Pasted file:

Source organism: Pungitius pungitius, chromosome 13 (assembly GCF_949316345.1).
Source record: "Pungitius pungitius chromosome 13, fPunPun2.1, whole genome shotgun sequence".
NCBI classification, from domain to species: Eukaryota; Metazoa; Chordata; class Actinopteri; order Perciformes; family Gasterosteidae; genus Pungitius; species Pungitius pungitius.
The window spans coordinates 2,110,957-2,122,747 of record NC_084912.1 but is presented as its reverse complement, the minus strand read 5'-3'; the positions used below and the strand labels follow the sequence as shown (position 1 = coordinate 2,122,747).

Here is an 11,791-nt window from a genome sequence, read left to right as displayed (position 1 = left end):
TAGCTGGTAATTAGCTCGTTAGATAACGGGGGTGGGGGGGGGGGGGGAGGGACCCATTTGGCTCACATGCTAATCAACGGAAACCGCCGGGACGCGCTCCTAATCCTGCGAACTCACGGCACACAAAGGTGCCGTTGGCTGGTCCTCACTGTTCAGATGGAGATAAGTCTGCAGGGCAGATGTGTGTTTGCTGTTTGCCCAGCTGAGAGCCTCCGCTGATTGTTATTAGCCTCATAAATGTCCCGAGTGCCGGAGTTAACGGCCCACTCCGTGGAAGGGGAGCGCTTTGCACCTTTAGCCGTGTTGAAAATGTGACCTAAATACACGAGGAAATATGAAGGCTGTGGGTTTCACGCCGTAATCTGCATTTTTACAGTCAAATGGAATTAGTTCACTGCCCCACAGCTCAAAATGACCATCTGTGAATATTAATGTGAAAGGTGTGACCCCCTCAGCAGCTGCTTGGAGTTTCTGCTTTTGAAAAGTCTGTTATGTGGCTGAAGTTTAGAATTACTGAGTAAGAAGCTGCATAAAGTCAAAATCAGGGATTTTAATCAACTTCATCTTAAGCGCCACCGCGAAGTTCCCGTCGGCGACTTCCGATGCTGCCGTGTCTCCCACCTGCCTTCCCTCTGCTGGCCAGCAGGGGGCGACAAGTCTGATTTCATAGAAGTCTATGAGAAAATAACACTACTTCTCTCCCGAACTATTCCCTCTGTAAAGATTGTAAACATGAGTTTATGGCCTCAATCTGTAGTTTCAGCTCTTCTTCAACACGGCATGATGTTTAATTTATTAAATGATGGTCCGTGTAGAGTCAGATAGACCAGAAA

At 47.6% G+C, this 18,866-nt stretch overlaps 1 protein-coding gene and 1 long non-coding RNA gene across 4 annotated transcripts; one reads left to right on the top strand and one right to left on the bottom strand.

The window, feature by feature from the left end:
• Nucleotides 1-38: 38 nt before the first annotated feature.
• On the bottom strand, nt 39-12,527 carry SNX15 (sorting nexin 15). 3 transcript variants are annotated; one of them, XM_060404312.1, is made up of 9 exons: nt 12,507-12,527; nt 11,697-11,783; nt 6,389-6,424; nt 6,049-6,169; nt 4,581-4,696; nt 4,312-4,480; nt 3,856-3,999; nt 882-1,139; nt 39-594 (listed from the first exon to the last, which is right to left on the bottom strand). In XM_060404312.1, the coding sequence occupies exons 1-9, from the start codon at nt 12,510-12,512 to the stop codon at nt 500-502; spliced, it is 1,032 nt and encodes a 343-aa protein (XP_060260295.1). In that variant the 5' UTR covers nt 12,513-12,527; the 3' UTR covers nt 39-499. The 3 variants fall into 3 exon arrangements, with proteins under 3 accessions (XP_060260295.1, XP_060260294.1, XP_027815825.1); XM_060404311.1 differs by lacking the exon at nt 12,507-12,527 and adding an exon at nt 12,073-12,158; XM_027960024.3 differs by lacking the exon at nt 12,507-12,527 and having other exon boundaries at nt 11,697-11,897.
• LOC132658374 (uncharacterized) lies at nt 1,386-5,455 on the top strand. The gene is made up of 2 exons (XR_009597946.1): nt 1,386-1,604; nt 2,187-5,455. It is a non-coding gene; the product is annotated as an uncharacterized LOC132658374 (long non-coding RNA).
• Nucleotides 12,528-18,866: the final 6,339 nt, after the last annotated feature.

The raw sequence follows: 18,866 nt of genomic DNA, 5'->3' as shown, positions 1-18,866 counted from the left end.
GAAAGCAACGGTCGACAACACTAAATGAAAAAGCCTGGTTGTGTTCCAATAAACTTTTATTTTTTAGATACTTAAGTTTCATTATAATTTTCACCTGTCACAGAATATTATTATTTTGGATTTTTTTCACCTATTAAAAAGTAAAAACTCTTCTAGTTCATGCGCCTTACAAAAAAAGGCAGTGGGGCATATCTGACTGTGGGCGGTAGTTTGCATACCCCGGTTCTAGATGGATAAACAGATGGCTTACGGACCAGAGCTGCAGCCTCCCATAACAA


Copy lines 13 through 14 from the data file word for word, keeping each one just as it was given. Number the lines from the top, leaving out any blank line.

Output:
The raw sequence follows: 18,866 nt of genomic DNA, 5'->3' as shown, positions 1-18,866 counted from the left end.
GAAAGCAACGGTCGACAACACTAAATGAAAAAGCCTGGTTGTGTTCCAATAAACTTTTATTTTTTAGATACTTAAGTTTCATTATAATTTTCACCTGTCACAGAATATTATTATTTTGGATTTTTTTCACCTATTAAAAAGTAAAAACTCTTCTAGTTCATGCGCCTTACAAAAAAAGGCAGTGGGGCATATCTGACTGTGGGCGGTAGTTTGCATACCCCGGTTCTAGATGGATAAACAGATGGCTTACGGACCAGAGCTGCAGCCTCCCATAACAA